Mourners had begun gathering under the blazing Florida sun as early as 7 am for the event, which opened at noon and was scheduled to last until 6 pm, with tight security, including metal detectors, and a strict no-cellphone policy inside. By 3 pm, representatives for the arena estimated that 8,000 people had passed through, including XXXTentacion’s young hip-hop peers Lil Yachty, Lil Uzi Vert and Denzel Curry.

Notes of appreciation were left by fans at a memorial and viewing for rapper XXXTentacion. Photograph: Scott McIntyre/The New York Times.
Notes of appreciation were left by fans at a memorial and viewing for rapper XXXTentacion. Photograph: Scott McIntyre/The New York Times.

Santino Coccia said he and two friends had driven 18 hours from Philadelphia in a minivan to be first in line.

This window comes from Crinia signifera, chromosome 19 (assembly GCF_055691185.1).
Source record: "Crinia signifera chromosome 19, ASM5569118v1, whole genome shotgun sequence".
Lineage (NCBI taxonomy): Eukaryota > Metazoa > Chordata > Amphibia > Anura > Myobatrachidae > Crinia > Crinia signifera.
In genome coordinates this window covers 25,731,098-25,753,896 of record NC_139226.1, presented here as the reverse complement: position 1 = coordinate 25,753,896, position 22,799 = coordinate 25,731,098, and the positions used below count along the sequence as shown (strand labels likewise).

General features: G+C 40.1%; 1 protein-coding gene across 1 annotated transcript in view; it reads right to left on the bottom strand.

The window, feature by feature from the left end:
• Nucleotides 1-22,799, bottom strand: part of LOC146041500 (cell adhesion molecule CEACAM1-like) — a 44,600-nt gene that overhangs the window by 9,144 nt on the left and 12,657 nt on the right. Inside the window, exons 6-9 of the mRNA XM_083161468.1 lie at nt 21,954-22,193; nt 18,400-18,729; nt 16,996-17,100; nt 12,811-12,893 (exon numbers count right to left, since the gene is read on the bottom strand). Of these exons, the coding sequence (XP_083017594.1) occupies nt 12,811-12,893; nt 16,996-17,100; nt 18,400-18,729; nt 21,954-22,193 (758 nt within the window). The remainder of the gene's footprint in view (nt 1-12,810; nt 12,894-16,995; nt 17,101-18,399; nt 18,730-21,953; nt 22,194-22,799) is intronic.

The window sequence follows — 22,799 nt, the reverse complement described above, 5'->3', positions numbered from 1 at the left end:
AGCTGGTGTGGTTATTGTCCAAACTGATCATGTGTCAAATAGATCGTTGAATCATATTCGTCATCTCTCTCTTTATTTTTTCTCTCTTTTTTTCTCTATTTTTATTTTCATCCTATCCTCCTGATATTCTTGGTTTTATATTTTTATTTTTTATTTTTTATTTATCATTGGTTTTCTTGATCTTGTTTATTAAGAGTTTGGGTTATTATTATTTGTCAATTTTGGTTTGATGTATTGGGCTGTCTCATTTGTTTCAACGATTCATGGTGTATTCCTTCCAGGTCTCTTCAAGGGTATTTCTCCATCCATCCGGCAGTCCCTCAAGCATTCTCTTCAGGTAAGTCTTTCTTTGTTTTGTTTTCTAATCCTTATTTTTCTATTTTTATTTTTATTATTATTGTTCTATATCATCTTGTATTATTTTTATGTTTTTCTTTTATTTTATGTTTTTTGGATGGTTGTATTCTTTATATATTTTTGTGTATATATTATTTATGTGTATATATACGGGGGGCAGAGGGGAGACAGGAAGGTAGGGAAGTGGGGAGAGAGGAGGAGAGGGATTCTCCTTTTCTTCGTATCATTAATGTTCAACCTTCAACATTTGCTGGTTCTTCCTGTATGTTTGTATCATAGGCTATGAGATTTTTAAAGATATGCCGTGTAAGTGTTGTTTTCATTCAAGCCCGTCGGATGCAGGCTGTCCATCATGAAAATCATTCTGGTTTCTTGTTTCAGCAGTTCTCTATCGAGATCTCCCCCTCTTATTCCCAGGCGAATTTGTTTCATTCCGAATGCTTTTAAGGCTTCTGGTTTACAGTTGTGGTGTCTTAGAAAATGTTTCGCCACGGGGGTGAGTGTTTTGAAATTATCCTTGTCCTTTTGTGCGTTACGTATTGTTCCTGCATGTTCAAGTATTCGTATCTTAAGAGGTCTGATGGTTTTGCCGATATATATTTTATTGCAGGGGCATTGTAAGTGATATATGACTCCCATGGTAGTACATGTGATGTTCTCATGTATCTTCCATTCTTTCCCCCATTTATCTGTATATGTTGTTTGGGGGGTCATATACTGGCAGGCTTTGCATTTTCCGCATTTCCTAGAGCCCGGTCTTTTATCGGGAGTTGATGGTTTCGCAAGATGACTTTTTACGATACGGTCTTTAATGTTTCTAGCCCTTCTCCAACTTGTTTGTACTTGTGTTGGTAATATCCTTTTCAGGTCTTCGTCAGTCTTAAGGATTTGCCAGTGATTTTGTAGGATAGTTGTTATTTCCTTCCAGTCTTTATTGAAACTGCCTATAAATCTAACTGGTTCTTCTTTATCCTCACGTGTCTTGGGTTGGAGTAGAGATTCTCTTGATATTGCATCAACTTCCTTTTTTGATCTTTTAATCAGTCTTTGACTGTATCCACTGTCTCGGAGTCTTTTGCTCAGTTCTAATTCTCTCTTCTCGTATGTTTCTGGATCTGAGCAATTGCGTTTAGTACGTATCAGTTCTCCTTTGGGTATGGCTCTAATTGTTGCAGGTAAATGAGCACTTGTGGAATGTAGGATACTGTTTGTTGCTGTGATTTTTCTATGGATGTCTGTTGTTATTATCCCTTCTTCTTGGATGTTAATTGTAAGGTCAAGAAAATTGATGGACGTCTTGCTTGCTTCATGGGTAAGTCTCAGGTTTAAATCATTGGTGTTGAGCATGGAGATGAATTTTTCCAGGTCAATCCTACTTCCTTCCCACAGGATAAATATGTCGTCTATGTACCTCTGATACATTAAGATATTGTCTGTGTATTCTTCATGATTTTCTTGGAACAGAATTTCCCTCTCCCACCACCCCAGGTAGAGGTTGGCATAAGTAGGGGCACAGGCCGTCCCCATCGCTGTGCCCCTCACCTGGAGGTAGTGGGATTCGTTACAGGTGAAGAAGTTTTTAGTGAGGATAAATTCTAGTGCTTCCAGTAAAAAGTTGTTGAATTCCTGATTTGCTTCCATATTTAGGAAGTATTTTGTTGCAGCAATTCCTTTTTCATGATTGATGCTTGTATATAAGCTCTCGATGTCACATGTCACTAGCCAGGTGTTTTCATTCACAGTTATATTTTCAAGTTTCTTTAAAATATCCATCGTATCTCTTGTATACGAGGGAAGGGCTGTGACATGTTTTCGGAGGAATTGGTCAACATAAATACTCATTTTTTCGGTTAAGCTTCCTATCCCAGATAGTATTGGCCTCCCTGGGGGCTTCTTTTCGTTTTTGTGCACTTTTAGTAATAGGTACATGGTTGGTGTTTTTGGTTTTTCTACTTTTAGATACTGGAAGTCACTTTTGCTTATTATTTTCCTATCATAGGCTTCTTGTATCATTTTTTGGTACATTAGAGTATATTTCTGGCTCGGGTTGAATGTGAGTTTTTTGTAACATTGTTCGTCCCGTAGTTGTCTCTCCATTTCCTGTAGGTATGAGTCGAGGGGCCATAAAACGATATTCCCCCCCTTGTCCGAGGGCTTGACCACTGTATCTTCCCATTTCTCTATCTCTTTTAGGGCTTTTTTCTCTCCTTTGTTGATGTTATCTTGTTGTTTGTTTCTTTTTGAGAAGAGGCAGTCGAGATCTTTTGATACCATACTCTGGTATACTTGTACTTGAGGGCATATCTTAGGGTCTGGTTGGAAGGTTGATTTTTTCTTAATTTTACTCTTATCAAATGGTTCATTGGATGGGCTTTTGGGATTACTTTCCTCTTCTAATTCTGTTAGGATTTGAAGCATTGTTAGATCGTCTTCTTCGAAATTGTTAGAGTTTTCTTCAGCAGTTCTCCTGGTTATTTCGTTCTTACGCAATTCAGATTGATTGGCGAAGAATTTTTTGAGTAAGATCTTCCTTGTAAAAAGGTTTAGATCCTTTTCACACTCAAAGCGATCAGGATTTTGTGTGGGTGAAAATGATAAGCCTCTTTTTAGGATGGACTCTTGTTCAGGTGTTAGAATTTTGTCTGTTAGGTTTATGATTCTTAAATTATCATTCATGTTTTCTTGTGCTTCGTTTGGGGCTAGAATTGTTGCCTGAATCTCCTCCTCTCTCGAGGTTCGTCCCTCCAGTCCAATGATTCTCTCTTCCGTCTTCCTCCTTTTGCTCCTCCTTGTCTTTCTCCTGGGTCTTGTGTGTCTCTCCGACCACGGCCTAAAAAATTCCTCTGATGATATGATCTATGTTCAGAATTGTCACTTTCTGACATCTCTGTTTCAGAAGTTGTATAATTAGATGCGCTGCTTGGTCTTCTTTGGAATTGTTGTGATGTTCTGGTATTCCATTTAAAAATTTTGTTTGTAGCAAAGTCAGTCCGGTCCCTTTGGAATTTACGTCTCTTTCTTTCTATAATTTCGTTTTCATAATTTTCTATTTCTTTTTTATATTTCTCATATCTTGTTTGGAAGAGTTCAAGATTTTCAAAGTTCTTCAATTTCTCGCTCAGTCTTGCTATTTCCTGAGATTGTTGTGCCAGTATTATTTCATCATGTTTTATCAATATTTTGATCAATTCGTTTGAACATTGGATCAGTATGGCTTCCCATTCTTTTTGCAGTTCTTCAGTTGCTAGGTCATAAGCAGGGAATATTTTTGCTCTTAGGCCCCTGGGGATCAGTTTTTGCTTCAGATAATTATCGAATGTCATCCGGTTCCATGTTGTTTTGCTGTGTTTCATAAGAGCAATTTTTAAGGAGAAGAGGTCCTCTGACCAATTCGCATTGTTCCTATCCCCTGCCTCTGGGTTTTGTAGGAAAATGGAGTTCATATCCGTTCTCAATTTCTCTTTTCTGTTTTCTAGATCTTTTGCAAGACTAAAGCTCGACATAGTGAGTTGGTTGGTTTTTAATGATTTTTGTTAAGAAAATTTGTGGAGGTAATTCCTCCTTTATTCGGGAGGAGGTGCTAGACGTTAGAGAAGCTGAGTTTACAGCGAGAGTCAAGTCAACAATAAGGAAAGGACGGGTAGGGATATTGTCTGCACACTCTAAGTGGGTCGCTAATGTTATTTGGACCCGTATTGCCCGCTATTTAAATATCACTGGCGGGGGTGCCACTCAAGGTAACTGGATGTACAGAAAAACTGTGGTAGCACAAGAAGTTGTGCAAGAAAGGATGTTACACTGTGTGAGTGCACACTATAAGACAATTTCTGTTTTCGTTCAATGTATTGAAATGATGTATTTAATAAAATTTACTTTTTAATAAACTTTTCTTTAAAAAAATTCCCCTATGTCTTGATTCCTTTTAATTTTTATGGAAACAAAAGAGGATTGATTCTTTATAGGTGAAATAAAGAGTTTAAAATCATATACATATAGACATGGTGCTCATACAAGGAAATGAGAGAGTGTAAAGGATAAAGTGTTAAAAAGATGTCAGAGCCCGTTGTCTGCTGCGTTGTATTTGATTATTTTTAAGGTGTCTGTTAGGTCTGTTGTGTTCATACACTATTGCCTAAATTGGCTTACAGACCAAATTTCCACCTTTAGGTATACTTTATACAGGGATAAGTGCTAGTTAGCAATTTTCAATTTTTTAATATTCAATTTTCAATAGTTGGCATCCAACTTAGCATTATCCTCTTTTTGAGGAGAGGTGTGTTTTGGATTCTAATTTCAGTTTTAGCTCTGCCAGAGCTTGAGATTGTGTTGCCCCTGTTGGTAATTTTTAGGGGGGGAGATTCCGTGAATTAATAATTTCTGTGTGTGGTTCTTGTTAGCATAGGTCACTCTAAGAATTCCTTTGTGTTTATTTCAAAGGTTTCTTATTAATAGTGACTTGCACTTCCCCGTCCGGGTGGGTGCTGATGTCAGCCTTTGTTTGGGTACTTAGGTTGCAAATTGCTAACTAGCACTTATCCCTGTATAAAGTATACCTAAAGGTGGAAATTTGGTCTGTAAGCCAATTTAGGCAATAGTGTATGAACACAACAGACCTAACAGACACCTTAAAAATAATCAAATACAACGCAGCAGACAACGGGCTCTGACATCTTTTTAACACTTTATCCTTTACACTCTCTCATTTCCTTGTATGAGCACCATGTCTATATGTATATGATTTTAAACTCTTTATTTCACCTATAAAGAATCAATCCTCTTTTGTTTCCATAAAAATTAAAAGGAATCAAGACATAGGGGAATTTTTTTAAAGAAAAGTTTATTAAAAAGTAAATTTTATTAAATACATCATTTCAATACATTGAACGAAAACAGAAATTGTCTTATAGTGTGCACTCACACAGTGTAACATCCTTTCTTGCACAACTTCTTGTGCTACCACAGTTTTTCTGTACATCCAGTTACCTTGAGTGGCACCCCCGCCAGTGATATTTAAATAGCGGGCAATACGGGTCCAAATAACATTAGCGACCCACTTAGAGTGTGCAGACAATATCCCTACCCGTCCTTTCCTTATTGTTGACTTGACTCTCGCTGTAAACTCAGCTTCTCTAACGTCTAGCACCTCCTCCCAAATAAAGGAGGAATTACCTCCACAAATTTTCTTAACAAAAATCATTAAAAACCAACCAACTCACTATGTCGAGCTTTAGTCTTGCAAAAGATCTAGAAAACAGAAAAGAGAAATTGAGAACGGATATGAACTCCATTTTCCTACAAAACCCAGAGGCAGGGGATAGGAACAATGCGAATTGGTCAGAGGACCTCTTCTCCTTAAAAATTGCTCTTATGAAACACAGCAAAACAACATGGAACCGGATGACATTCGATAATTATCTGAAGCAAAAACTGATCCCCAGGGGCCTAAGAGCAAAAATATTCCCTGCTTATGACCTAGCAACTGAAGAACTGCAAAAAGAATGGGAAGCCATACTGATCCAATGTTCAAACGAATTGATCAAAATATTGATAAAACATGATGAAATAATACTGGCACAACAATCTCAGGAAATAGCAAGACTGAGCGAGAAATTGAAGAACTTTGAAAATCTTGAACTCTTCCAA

“We wanted to say our last words and show our respect ‘cause he helped us so much,” Coccia (19) said. “His music was something to relate to when there was nothing else.”

‘He had a troubled past’

Thousands of fans - some dressed in black, some in homemade tribute T-shirts - waited for entry in the 90-degree heat, animating one another with renditions of XXXTentacion songs.

Rico Hendrix (19) sits alongside his sisters SaRiah (8) and Ceecy (3) at the front of the line of fans at a memorial and viewing for rapper XXXTentacion. Photograph: Scott McIntyre/The New York Times
Rico Hendrix (19) sits alongside his sisters SaRiah (8) and Ceecy (3) at the front of the line of fans at a memorial and viewing for rapper XXXTentacion. Photograph: Scott McIntyre/The New York Times